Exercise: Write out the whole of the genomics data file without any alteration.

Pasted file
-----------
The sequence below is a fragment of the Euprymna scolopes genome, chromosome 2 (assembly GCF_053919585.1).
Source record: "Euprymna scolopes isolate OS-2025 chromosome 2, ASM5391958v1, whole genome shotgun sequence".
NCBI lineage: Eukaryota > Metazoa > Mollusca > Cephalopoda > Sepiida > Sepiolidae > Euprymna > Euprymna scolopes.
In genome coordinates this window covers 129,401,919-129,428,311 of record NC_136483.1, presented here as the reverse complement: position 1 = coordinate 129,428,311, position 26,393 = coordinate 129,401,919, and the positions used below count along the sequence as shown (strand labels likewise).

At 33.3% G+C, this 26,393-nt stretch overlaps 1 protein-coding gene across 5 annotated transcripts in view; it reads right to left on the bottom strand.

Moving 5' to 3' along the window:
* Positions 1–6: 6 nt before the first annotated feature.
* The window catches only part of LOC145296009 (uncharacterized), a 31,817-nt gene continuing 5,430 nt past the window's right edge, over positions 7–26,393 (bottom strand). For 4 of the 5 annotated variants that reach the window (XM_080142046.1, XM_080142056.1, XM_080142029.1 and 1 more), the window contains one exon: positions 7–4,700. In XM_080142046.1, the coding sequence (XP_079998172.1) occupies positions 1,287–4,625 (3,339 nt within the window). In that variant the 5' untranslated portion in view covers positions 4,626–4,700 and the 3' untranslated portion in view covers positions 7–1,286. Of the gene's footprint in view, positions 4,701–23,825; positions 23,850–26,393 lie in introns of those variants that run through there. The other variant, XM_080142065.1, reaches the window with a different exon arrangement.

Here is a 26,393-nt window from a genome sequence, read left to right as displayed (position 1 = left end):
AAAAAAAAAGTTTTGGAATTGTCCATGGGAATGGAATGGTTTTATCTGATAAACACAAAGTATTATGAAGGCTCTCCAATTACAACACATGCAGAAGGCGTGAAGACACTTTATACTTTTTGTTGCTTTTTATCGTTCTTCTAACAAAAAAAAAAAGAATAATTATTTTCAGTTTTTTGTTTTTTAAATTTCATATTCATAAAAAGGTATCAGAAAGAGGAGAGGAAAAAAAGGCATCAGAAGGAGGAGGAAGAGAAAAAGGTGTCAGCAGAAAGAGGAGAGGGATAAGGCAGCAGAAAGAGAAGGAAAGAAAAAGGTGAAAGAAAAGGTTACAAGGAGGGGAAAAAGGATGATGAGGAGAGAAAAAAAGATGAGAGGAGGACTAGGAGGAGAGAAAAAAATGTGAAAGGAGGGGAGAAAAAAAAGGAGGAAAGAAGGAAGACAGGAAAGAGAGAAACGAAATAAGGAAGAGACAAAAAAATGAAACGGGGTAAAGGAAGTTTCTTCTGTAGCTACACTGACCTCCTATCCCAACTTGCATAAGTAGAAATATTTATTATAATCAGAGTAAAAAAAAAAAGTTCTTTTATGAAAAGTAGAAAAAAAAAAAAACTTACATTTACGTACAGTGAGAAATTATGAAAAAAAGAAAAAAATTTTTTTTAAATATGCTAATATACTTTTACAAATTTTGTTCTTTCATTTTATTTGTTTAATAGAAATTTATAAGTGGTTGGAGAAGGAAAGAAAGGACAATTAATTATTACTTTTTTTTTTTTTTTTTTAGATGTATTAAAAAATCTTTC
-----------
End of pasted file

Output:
The sequence below is a fragment of the Euprymna scolopes genome, chromosome 2 (assembly GCF_053919585.1).
Source record: "Euprymna scolopes isolate OS-2025 chromosome 2, ASM5391958v1, whole genome shotgun sequence".
NCBI lineage: Eukaryota > Metazoa > Mollusca > Cephalopoda > Sepiida > Sepiolidae > Euprymna > Euprymna scolopes.
In genome coordinates this window covers 129,401,919-129,428,311 of record NC_136483.1, presented here as the reverse complement: position 1 = coordinate 129,428,311, position 26,393 = coordinate 129,401,919, and the positions used below count along the sequence as shown (strand labels likewise).

At 33.3% G+C, this 26,393-nt stretch overlaps 1 protein-coding gene across 5 annotated transcripts in view; it reads right to left on the bottom strand.

Moving 5' to 3' along the window:
* Positions 1–6: 6 nt before the first annotated feature.
* The window catches only part of LOC145296009 (uncharacterized), a 31,817-nt gene continuing 5,430 nt past the window's right edge, over positions 7–26,393 (bottom strand). For 4 of the 5 annotated variants that reach the window (XM_080142046.1, XM_080142056.1, XM_080142029.1 and 1 more), the window contains one exon: positions 7–4,700. In XM_080142046.1, the coding sequence (XP_079998172.1) occupies positions 1,287–4,625 (3,339 nt within the window). In that variant the 5' untranslated portion in view covers positions 4,626–4,700 and the 3' untranslated portion in view covers positions 7–1,286. Of the gene's footprint in view, positions 4,701–23,825; positions 23,850–26,393 lie in introns of those variants that run through there. The other variant, XM_080142065.1, reaches the window with a different exon arrangement.

Here is a 26,393-nt window from a genome sequence, read left to right as displayed (position 1 = left end):
AAAAAAAAAGTTTTGGAATTGTCCATGGGAATGGAATGGTTTTATCTGATAAACACAAAGTATTATGAAGGCTCTCCAATTACAACACATGCAGAAGGCGTGAAGACACTTTATACTTTTTGTTGCTTTTTATCGTTCTTCTAACAAAAAAAAAAAGAATAATTATTTTCAGTTTTTTGTTTTTTAAATTTCATATTCATAAAAAGGTATCAGAAAGAGGAGAGGAAAAAAAGGCATCAGAAGGAGGAGGAAGAGAAAAAGGTGTCAGCAGAAAGAGGAGAGGGATAAGGCAGCAGAAAGAGAAGGAAAGAAAAAGGTGAAAGAAAAGGTTACAAGGAGGGGAAAAAGGATGATGAGGAGAGAAAAAAAGATGAGAGGAGGACTAGGAGGAGAGAAAAAAATGTGAAAGGAGGGGAGAAAAAAAAGGAGGAAAGAAGGAAGACAGGAAAGAGAGAAACGAAATAAGGAAGAGACAAAAAAATGAAACGGGGTAAAGGAAGTTTCTTCTGTAGCTACACTGACCTCCTATCCCAACTTGCATAAGTAGAAATATTTATTATAATCAGAGTAAAAAAAAAAAGTTCTTTTATGAAAAGTAGAAAAAAAAAAAAACTTACATTTACGTACAGTGAGAAATTATGAAAAAAAGAAAAAAATTTTTTTTAAATATGCTAATATACTTTTACAAATTTTGTTCTTTCATTTTATTTGTTTAATAGAAATTTATAAGTGGTTGGAGAAGGAAAGAAAGGACAATTAATTATTACTTTTTTTTTTTTTTTTTTAGATGTATTAAAAAATCTTTC